Temple of the Drowned King

The Temple of the Drowned King

Part I

Just offshore of Annan’s Port is a tiny island.   It has a jagged, rocky shore that discourages the curious from attempting a landing there.  The ground is hard; the soil is thin and full of sand and stone.  Little grows here but thorny scrub.  Even sea birds avoid it.  On the western shore are the ruins of a magnificent temple giving this island its name: Temple of the Drowned King.  The truth, however, has been lost to time.

The complex is actually the twin temples to Moon and Sea.  Most of the pillars to the central courtyard still stand and two grand staircases lead off the courtyard, one spiraling up to the temple of the Moon, the other spiraling down into the water and the temple of the Sea.  The stairs are precarious, as are the remains of the buildings, but could be explored by those willing to take the risk.  That is not what keeps the birds and adventurers from the temples.

In the courtyard, unseen until they begin to manifest around the heat of the living, are the ghosts of priests and worshipers.  Hundreds died in the cataclysm that destroyed the temples.  Surrounded by the magic of the Ritual that birthed Time and Tide, their spirits were trapped.  The bodies died, the souls moved on, and the spirits wander aimlessly, lost and confused, inside the temple.  They are drawn to life and will converge on any living being entering the temple.  They have questions.  They are frightened, and angry, and cold.  So very cold.  So cold that they will draw the warmth and life right out of the living.

In the remains of the temples are two pedestals, each covered in iconography: stylized birds or fish, ivy or coral, and ancient symbols now forgotten.  These pedestals, if activated by dedicated followers of Moon and Sea (one each) will open a secret door beneath the courtyard.  Beyond the door is the chamber where the Ritual was performed.  The altar is still there, bloodstained.  Atop the altar is a bowl made of moonstone and coral.  It too is bloodstained.  Having held the life essence of Erde herself, the bowl is a powerful artifact.  It can be used to heal grievous wounds, or restore a body to life.  But, because life and death are inseparable, it can also be used to take life, and transfer it to another.  This is the reason that Erde, in her wisdom, did a terrible thing and trapped the spirits of the worshipers in the courtyard above.  This is why She took a nearby tribe of merfolk and tied them to the temple, to guard the underwater door.

But time passes, and all things with it.  The spirits have faded.  The merfolk have forgotten their charge, and only a few dedicated bloodlines keep the old pact.   The way to the hidden altar is still treacherous, but it is not as deadly as it once was.  And knowledge of the bowl has not been completely lost.

 For Game Masters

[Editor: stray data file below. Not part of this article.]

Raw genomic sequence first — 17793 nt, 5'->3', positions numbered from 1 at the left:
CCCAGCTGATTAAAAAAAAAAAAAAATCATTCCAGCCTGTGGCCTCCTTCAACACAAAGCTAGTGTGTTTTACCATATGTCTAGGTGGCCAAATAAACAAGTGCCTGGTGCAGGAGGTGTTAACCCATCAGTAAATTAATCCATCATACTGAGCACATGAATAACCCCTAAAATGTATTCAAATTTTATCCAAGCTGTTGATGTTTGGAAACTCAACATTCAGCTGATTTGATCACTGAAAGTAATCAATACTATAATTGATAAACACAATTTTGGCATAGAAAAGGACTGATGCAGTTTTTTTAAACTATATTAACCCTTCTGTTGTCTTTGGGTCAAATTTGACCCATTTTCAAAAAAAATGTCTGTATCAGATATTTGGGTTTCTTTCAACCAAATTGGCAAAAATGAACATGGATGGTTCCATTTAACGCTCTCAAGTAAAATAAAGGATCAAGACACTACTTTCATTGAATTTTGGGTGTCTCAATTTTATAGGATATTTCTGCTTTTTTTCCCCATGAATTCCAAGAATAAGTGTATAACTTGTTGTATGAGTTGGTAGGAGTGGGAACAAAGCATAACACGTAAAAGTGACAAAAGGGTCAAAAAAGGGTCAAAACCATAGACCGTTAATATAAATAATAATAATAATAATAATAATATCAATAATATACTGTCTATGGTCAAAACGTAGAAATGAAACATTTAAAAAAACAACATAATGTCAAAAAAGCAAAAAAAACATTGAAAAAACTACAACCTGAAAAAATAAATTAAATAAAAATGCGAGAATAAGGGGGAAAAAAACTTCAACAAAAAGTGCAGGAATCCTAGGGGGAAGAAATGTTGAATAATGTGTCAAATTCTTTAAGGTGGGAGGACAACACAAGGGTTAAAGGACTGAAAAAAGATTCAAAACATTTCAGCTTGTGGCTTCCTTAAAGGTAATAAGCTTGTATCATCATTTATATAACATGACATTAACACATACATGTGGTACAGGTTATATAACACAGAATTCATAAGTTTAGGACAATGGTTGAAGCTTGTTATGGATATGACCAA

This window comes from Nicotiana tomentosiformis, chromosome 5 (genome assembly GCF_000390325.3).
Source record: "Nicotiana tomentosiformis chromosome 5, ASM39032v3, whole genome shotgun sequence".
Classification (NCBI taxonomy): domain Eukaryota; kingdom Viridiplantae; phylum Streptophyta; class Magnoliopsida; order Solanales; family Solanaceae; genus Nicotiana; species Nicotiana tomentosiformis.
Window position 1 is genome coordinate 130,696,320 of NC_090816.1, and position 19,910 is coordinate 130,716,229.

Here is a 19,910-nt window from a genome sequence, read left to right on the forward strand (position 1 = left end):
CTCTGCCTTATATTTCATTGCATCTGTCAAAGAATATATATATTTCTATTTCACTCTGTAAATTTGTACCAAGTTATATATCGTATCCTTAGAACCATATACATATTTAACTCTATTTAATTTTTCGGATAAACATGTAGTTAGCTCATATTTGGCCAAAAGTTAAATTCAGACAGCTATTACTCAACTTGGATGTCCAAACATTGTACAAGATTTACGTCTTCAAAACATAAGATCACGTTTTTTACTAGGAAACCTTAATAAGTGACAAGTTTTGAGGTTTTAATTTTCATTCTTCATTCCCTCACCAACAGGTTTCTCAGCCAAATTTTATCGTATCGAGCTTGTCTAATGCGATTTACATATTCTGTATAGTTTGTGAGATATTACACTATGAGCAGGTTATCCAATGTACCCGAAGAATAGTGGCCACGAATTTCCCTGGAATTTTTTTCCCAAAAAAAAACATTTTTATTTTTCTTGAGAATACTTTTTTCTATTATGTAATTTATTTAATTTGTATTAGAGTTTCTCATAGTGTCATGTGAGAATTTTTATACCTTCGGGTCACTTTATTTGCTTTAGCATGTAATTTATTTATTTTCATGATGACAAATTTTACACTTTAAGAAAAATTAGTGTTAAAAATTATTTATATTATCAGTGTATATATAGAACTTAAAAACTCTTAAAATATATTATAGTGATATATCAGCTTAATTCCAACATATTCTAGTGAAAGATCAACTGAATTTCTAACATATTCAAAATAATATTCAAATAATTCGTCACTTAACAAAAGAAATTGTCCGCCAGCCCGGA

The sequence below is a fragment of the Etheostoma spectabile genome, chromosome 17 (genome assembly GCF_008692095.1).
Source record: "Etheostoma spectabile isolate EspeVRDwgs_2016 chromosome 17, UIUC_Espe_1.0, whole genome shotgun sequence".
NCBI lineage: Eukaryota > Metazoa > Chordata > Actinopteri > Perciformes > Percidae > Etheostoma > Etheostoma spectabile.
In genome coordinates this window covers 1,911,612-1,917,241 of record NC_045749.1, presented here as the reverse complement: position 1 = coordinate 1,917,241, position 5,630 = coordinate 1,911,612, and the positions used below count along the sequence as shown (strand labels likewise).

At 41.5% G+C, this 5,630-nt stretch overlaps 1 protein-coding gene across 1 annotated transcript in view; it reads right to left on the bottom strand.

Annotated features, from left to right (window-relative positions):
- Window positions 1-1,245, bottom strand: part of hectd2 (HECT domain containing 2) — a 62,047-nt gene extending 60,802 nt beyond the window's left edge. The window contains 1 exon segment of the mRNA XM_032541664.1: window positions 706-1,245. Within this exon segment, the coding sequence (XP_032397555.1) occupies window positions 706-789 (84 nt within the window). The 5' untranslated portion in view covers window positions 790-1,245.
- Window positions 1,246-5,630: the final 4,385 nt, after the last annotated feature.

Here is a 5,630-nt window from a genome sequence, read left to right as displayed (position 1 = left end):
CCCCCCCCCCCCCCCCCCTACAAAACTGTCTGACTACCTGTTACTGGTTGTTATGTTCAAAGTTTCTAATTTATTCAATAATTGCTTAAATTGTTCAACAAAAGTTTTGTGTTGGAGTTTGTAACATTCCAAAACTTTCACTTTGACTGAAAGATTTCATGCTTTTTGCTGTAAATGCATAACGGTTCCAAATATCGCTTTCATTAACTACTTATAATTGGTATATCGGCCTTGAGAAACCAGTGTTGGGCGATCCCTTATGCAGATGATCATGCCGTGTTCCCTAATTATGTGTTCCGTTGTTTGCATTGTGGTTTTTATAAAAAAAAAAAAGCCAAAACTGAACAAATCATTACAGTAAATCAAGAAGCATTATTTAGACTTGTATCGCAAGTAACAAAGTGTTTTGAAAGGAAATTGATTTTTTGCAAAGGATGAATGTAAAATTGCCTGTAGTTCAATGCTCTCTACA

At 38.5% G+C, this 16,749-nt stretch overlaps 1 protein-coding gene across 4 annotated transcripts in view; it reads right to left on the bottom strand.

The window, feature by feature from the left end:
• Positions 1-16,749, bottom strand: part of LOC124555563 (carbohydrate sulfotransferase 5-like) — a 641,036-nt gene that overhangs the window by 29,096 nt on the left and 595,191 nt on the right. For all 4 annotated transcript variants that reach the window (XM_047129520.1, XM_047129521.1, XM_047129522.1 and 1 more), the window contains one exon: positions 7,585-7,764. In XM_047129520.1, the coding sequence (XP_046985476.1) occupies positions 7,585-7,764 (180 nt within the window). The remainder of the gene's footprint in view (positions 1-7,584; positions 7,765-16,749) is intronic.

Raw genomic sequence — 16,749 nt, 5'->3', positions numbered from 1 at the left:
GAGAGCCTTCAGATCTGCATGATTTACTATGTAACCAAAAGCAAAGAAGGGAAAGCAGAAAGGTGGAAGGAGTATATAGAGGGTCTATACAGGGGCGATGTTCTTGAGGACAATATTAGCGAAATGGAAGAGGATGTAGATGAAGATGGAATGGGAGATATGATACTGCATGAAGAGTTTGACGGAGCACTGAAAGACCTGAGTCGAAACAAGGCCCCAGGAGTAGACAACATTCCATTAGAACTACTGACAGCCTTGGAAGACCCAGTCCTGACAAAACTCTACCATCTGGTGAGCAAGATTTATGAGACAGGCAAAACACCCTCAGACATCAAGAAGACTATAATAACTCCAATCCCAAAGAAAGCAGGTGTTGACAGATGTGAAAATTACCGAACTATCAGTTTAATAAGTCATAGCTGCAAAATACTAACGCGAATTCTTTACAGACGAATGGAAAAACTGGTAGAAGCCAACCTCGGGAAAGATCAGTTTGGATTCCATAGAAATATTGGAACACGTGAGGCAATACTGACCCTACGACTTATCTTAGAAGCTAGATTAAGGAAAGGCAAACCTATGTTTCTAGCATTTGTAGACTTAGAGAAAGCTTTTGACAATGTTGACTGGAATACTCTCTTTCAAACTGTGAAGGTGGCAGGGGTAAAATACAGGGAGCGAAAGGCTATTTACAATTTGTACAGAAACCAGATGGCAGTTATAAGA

In game terms, the spirits of the dead will begin to congregate as soon as anyone steps into the courtyard.  They can soon be seen as forms moving through a chill mist.  Their presence causes moisture to condense, creating the mist.  After three minutes of game time, the cold is intense enough to begin doing damage, 1 point per minute.  A Constitution or Fortitude saving throw can stave off the cold, but every few minutes (game time) the difficulty increases.  For reference, it takes about three minutes to cross the courtyard at an easy walk, and another five to climb the stairs into the Moon temple above.

The spirits cannot leave the courtyard, and they cannot be fought.  They take no damage and cannot be turned as normal undead.  A cleric following the Moon may briefly turn the Moon worshipers (about half the spirits), and a cleric of the Sea can briefly turn the Sea worshipers.  If the party leaves the courtyard but stays on the island, the spirits will gather at the point in the courtyard closest to them.  They will follow the party up or down the stairs, and slowly infiltrate the temples themselves.

In the flooded chambers below, several merfolk warriors still stand guard, with piranha-like companions.  The fish will swarm the party.  Though each bite is small, dozens of them will take their toll, leaving the party bleeding into the water, causing a damage-over-time effect.  Underwater combat rules apply.  Also, the water is very cold and can cause the exhaustion condition to apply.

Once passed the guardians, the party will find themselves in a small chamber with an ornate, locked door.  The air is stale, but breathable.  The door is covered in iconography and ancient symbols representing Erde.  There is a fist-sized hole in the middle of the door, stained black.  The handle for the door is inside the hole, protected by sharp blades.  The only way to unlock the door is with a deliberate sacrifice of blood – place your hand in the hole, grasp the handle, and let the blades slice open your wrist.  As soon as the blood flows, the doors open.  The wounds need to be healed or the person risks bleeding to death.  Also, that hand is incapable of gripping anything until healed.  Beyond the blood-locked door is a last small chamber.  The altar is carved from moonstone, coral, and petrified wood, and is stained black from blood.  The bowl is simple and unadorned, also stained black.

If the bowl is taken from the altar, it summons four spectral guardians to defend it.  The door to the chamber also begins to close and there is no way to open it from inside.

The power of Erde and life is so strong in this last chamber that it makes a person stronger in some aspect. If desired, each character may raise one stat by one point.




Creative Commons License This work by Jean Headley is licensed under a Creative Commons Attribution-NonCommercial-NoDerivatives 4.0 International License.

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